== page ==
This story, according to French, “set in motion the creation of an Atlantic world.” European explorers were intrigued by tales of an African king whose wealth exceeded that of all their monarchs. Thus, according to French, began the Age of Discovery, a period of searching for mythological cities of gold that would lead Europeans to seek world domination – not just in Africa, but across the Atlantic. in the “New World”.
He then spends over 400 captivating pages explaining everything that happened next: the European encounter with the Americas; the consequences of this meeting for the indigenous populations; the creation of lifelong slavery of African peoples as a mechanism by Europeans to replace the exploited and unpaid labor of indigenous peoples that their weapons and diseases destroyed; capitalism and the industrial revolution, and the growth of countless other modern institutions, from the insurance industry to the prison-industrial complex.
French brings writing skills and a journalist’s eye to his subject, building a comprehensive and compelling argument that Africa and Africans have been at the heart of modern world-building. Drawing on both primary archival sources and the research of hundreds of scholars and thinkers, French draws on this earlier scholarship to insist that this history cannot be ignored. Of early 20th century historian and later Prime Minister of Trinidad and Tobago Eric Williams, he writes:
In their traditional account of modern world history, scholarly institutions in Western countries rarely paid serious attention to the role of Africa or Africans, until a young doctoral student [Williams] of Trinidad had the temerity to assert that without Africa, and the slave-owning plantation agriculture of the Caribbean that flowed from it, there would never have been the kind of wealth explosion enjoyed by the West in the 19th century. century, nor such early or rapid industrialization.
Along with meticulous research into primary and secondary sources, French constructs the narrative with accounts (and footage from!) of his travels to many important sites. His exploration of São Tomé, an island off the African coast on which Europeans first established the complex of plantations – the forced labor prison camps that would come to dominate the agriculture of the Caribbean, Brazil and South America – is particularly compelling. Likewise, French’s vivid description of the ruins of a former sugar cane plantation complex in Barbados brings to life his descriptions of what the kidnapped and enslaved Africans endured who were forced to work there. .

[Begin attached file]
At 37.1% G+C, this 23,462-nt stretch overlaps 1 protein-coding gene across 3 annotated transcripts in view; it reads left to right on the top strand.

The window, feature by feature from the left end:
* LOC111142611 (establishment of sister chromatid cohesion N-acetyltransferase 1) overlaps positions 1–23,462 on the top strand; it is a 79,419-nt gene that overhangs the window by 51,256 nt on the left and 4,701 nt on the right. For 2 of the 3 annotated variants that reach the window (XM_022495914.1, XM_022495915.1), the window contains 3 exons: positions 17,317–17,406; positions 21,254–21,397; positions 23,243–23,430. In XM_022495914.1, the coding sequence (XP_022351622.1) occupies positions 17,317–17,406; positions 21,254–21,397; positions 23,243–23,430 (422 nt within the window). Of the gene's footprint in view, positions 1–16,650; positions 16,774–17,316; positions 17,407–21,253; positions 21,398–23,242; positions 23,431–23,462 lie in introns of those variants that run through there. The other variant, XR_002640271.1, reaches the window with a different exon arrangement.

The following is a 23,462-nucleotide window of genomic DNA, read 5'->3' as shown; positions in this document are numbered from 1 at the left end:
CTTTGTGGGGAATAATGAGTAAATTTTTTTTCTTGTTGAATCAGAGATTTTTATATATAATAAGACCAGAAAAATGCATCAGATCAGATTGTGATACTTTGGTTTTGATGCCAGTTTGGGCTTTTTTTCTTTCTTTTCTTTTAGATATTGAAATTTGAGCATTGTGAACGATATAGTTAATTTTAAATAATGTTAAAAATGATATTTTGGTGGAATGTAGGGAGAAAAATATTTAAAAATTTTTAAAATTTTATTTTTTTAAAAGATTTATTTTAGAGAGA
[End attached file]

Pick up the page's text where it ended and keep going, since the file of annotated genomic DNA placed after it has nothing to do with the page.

A potential criticism of “Born in Blackness” is that, aside from the travelogues, there’s nothing new here. French acknowledges his debt to scholars — especially black scholars from Africa, the Caribbean, and the United States — throughout the text. And certainly, there is little in the book that is not already well known to scholars of the Atlantic world.
But making such an argument misses the point. Most people are not specialists in the Atlantic world. Because it approaches history with a journalist’s eye – and, equally important, with a journalist’s ability to write in clear, compelling language that anyone can understand – French’s book is invaluable. “Born in Blackness” takes these narratives that have been mostly limited to academics and graduate students and makes them accessible to a wide audience, from undergraduates assigned a few chapters for a class to people who will pick up a book of popular story that sounds interesting at their local bookstore.
“Born in Blackness” is an engrossing and impossible to forget read. This is the book for those who say they “know nothing about Africa” and who want to know more. But those readers will quickly learn that they know a lot of these things from the start. The gift of French is to show us how.
See all the books from our ninth African Politics Summer Reading Show here.